In a time where many Indigenous languages are endangered, two University of Wisconsin affiliates are working to bring new life to the Navajo language by developing science terms that previously did not exist.

Graduate student and Navajo nation member Sterling Martin is the co-founder of Project ENABLE ⁠— Enriching Navajo As a Biology Language for Education ⁠— which aims to create Navajo words for modern biology terms. Martin said the idea for the project arose from his experiences struggling to communicate scientific concepts to his family members who spoke Navajo.

“It’s really hard to explain to my mom and grandma and dad who speak Navajo exactly what I’m doing in school,” Martin said. “Like the nucleus or proteins, those are big words that for a non-English first language speaker are really hard to visualize.”

Allowing students to speak to their elders in Navajo about what they’re learning is one goal of the project.

For elders, however, Martin said the implications could be even greater.

“I think coming and learning more about this would allow elders to actually take control of their health when they go to the doctors rather than relying on translators,” Martin said.

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UW Post-doctoral Fellow Joanna Bundus is the other co-founder of Project ENABLE.

Bundus said the project could allow conversations in Navajo to have an entirely different context.

“These conversations that were completely inaccessible before and sort of forced people to speak English, it is now possible for them to have those conversations in their own language” Bundus said.

The first step of the project was to identify which words would be most useful to develop, Martin said. By working with teachers in the Navajo nation, Martin and Bundus identified about 250 words that would make scientific conversations in Navajo possible.

The descriptive nature of the Navajo language allows new words to reflect their meanings, Martin said. For example, the Navajo word for airplane is translated as “car with wings.” This means the Navajo linguist working on the project can create science words that will inherently convey their definitions.

“So how he approaches it is, we gave him the definitions of the word,” Martin said. “And then looking at the definitions he starts to think ‘how would I describe this in a way that’s easy to understand?’”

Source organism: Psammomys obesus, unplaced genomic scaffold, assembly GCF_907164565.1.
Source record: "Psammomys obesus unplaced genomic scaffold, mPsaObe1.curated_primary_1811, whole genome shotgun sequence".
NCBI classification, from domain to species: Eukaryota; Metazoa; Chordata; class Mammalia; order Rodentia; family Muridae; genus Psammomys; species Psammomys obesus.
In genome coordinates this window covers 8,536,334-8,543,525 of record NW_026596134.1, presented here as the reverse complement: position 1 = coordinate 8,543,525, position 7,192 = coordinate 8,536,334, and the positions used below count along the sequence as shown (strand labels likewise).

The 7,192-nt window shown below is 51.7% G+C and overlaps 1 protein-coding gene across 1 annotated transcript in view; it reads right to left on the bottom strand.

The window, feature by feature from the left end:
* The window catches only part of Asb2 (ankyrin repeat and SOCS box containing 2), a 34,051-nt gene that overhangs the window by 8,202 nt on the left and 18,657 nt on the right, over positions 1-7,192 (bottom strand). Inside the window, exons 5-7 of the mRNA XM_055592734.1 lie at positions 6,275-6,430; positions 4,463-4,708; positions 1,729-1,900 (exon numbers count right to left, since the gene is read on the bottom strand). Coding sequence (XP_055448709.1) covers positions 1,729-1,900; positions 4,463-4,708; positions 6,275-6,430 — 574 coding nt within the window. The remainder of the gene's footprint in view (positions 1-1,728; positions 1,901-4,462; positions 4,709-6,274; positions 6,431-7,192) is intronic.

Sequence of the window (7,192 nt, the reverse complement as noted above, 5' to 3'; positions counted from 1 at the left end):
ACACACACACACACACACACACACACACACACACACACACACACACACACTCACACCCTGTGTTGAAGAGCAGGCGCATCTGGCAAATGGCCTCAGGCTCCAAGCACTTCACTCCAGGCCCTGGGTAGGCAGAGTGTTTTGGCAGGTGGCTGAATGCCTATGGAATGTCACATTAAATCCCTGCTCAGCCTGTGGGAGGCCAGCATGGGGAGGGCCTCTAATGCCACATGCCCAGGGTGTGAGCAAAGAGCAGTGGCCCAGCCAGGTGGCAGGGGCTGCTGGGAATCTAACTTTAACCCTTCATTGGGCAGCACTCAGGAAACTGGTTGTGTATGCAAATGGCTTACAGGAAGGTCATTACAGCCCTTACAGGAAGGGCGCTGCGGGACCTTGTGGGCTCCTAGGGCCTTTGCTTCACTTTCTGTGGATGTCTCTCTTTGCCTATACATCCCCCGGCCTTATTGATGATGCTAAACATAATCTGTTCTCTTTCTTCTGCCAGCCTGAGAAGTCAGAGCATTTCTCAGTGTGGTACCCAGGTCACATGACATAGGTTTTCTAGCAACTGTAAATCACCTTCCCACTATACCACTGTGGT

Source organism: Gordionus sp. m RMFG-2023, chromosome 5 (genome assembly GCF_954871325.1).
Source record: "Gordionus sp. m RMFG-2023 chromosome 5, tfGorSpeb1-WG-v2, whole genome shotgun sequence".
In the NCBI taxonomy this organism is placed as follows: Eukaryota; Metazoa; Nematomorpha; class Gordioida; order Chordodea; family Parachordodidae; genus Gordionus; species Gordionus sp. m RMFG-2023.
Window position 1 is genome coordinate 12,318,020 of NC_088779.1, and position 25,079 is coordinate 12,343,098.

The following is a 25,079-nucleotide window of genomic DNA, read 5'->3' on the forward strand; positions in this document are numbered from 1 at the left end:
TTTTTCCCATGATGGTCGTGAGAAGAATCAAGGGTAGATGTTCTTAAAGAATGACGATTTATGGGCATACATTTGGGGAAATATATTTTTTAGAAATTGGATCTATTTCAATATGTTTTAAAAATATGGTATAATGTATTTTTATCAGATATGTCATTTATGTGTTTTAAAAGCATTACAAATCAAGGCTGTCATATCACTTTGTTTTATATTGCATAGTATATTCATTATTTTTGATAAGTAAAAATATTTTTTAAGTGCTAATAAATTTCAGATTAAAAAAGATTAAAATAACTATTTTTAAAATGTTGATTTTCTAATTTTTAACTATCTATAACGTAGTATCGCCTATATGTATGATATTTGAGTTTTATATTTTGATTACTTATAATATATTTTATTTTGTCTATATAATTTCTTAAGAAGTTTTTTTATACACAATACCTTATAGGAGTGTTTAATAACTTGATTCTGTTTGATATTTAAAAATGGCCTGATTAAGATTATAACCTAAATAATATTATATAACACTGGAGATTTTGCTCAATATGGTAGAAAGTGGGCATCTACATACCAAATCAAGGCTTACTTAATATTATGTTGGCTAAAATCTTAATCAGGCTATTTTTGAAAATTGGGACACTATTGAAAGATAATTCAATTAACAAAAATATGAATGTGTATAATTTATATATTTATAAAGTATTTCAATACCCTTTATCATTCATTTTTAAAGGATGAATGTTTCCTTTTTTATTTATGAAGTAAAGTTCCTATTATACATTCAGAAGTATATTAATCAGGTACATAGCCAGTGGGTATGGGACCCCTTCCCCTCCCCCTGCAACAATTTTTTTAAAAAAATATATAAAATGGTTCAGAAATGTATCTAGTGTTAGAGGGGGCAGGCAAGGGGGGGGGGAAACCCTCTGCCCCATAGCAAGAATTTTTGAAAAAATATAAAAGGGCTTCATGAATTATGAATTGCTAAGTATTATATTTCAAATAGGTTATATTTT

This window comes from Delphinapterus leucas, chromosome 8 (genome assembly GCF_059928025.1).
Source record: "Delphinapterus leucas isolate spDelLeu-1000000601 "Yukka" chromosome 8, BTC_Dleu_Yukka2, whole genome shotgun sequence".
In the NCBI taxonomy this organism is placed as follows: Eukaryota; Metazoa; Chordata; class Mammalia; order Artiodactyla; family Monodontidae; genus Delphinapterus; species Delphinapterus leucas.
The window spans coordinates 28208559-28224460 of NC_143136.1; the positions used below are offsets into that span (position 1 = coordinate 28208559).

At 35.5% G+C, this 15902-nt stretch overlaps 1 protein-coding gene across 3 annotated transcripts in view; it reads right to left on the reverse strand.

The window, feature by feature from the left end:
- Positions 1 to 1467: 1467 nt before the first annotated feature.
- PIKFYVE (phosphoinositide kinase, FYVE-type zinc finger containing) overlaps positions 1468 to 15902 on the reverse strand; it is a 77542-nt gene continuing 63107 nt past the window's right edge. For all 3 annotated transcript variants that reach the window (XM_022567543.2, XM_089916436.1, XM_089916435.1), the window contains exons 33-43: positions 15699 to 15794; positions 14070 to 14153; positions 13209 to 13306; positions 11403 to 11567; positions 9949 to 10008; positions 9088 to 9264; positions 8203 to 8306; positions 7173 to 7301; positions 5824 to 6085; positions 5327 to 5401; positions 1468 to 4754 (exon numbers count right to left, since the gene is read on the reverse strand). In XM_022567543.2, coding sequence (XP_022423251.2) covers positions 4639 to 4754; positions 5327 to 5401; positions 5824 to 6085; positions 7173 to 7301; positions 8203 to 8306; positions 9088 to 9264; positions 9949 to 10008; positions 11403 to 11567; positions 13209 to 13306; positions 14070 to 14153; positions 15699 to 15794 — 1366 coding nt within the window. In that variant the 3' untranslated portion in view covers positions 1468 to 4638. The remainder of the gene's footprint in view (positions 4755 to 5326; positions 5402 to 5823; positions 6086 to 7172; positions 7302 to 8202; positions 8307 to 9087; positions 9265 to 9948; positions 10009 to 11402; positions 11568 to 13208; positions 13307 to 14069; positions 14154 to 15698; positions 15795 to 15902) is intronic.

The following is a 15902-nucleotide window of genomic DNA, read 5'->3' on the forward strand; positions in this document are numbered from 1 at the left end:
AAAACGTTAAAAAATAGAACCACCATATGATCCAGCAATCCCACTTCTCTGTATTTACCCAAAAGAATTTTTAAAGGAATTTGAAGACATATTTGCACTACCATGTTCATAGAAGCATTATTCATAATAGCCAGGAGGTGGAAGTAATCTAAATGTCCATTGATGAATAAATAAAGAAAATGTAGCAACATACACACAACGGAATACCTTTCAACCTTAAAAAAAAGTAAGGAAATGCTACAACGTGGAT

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Martin said this approach was chosen over direct translations because the Greek and Latin origins of many scientific terms in English make them difficult to relate to Navajo. So far, the linguist has translated all 250 definitions into Navajo, and has created the words for terms starting with A through F.

As the words are completed, they are added onto a website dictionary, so they can be openly used by the Navajo community. Bundus said limited internet access in the Navajo nation made developing an effective website challenging. The website had to be accessible by phone and able to load quickly, Bundus said.

“The whole dictionary is small enough that it’s in the cache of a phone,” Bundus said. “So once you’ve opened the website once you don’t have to keep redownloading it. And it’s designed to load each word. The whole dictionary doesn’t load at the same time, the words load independently so it’s a very tiny amount of data.”

Martin said test runs with friends and family in the Navajo nation have so far worked perfectly. Outside of the words and definitions, Martin and Bundus plan to include example sentences of how to use each word that would be in both English and Navajo. Another possible idea was having illustrations to help visualize the words, Martin said.

“One of the big things that we’re working on that has been impacted by COVID is getting the Navajo pronunciations,” Martin said. “That way, people can hear how it’s said and learn how to say them.”

For young students who may not be pronouncing the words correctly, this would allow them to play an audio file, so their elders could hear and understand what is being described, Martin said.

Martin said the importance of the project lies in people being able to better communicate with their community.

“Getting people to speak Navajo is a big plus,” Martin said. “I think my favorite thing is when I practice some of these words with my mom and my grandma, just seeing that joy light up in their eyes like ‘oh that’s what this is, I never understood that until now.’”

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Linguistics professor Monica Macaulay has worked with Indigenous communities and languages throughout her entire career.

Macaulay said Project ENABLE reinforces the idea Indigenous languages are not languages of the past and can be used in a modern context to talk about novel concepts.

“These are live, vibrant languages, and just like any language they can change and adapt,” Macaulay said. “And if you want people to keep using them in the modern era, it would be pretty ridiculous to pretend that computers don’t exist and airplanes don’t exist.”